Sometimes you’re tied to your desk, slowly and painfully eeking out the words that will eventually take book form – but which is a fair way away yet. So there’s a bit of an energy and inspiration low. Then suddenly an email pings into the inbox asking for a few words about an obscure place you travelled to over a decade ago. It’s just to fill a tiny slot in a magazine, not a feature, but it wakes me up from my soporific hiatus.
After a bit of a file-shuffle, nay scuffle, I find the cutting from all that time ago (a miracle in itself) and start re-reading my description of the Togian Islands.
It’s a real Proustian moment – without the madeleine. I’m instantly whisked away to the South China Sea, back to the burning equatorial heat, outriggers and their patched sails, pristine, crystalline waters and myriad tropical fish of every colour, size and pattern. Plus a shark or two, though they were ‘just’ reef-sharks I was told. Above all, though, I remember the Bajau, people I’d met before off the coast of Borneo and was overjoyed to find again. Sometimes they’re called sea-gypsies. Basically they’re a nomadic ethnic group, all Muslim, allegedly from Mindanao, a turbulent island of the Philippines, but who knows really?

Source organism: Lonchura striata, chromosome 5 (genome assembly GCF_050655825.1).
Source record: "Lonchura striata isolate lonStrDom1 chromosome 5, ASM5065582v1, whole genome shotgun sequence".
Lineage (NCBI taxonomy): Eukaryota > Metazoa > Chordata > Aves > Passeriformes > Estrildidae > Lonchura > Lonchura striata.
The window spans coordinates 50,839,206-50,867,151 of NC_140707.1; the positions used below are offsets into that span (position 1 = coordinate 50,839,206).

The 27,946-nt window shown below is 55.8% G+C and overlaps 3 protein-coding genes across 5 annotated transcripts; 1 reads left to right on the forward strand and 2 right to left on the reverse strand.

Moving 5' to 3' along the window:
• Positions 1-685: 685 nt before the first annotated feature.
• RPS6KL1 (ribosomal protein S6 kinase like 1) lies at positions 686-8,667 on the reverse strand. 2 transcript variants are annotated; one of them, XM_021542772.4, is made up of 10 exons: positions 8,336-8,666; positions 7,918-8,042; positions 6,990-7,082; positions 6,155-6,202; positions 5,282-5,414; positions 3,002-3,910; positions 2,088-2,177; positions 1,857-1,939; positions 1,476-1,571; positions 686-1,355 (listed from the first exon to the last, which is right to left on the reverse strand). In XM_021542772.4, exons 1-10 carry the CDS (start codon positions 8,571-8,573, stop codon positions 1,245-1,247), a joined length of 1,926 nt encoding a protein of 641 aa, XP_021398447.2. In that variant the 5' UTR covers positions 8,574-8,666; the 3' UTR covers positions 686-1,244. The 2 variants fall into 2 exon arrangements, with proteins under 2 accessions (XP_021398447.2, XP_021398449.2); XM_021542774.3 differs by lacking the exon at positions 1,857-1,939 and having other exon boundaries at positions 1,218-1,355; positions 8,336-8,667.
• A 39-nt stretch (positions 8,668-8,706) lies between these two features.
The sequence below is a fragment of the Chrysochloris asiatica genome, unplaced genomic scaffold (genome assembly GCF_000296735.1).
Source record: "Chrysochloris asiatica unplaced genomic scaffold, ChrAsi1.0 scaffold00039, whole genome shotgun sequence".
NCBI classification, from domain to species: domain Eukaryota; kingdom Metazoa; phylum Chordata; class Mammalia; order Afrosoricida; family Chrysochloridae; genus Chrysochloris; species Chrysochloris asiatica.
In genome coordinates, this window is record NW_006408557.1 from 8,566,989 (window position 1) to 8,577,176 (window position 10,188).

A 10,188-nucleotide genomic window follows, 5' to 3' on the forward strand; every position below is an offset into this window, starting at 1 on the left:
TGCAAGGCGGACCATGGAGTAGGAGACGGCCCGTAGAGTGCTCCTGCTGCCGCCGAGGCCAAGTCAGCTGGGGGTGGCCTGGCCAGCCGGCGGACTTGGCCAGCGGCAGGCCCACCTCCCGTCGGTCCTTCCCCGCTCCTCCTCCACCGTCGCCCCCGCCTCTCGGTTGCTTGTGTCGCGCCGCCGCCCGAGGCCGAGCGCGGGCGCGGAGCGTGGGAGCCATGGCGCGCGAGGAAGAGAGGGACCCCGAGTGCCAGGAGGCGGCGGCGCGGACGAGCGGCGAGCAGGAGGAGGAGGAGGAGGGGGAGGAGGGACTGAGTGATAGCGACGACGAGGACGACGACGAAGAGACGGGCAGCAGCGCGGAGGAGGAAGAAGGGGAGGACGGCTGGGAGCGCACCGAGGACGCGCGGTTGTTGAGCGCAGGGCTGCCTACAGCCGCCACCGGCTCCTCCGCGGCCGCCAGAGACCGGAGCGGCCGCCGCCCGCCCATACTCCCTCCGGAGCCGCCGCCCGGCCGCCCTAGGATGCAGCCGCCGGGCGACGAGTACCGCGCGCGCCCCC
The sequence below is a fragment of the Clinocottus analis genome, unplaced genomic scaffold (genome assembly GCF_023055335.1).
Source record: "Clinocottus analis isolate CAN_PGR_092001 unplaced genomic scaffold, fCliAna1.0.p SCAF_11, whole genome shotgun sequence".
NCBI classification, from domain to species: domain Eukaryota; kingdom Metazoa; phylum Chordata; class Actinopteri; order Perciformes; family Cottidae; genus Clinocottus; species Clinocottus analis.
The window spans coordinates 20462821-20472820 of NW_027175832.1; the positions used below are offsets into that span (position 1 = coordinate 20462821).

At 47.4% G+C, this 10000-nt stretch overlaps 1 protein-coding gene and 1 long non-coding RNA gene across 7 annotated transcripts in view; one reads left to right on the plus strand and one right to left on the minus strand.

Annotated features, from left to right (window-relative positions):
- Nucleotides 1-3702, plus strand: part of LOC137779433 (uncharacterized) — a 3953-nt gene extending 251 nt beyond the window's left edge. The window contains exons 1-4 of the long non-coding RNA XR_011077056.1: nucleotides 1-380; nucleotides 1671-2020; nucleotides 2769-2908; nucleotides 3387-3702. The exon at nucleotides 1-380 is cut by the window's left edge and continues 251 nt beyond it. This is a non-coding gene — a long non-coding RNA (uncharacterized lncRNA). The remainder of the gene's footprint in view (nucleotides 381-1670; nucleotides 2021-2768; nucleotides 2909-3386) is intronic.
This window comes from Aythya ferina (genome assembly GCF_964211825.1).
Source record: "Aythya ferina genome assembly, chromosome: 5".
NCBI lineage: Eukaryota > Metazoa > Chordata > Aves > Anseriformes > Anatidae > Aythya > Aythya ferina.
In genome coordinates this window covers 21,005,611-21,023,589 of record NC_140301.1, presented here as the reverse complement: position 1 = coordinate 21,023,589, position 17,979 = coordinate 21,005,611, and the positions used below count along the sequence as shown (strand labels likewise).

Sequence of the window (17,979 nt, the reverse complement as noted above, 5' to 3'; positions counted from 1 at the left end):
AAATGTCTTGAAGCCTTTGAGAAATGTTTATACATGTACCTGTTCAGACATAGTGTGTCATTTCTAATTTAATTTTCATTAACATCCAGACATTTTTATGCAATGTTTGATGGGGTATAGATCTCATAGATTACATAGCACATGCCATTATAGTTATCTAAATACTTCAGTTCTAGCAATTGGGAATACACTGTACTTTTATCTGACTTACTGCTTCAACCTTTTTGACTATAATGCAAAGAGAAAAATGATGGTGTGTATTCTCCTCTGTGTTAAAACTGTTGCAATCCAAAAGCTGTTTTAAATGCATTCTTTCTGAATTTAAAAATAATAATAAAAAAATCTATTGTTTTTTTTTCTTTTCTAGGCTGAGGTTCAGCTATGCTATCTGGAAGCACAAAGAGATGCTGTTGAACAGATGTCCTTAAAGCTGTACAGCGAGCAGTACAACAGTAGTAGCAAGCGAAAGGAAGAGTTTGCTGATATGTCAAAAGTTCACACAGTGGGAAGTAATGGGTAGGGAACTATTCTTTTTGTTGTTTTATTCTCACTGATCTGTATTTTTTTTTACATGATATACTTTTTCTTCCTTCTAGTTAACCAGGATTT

Those we met in the Togian Islands, part of Sulawesi, were more settled and making their livings as fishermen. The women had distinctly Malay features, although as they plastered rice-paste on their faces for sun-screen, it wasn’t very clear. Climbing up rickety ladders into their bamboo stilt-houses in the lagoon brought us inside very modest homes – basically a few mats, a pile of sarongs. cooking utensils and little else. Their main possession was an outrigger but to catch fish the men didn’t even need that, they just held their breath and dove deep deep down, swooping around in the murky depths for incredible lengths of time.
After that my friend and I set off on our own private boat-tour, thanks to a local character and two crew. For days we sailed around the archipelago, stopping off on blissful little tropical islands to swim, snorkel then devour barbecued fish, sleeping on a vast mattress which by day became a couch for Pashas shaded by a rudimentary canopy. It was heaven.
Now it’s back to work.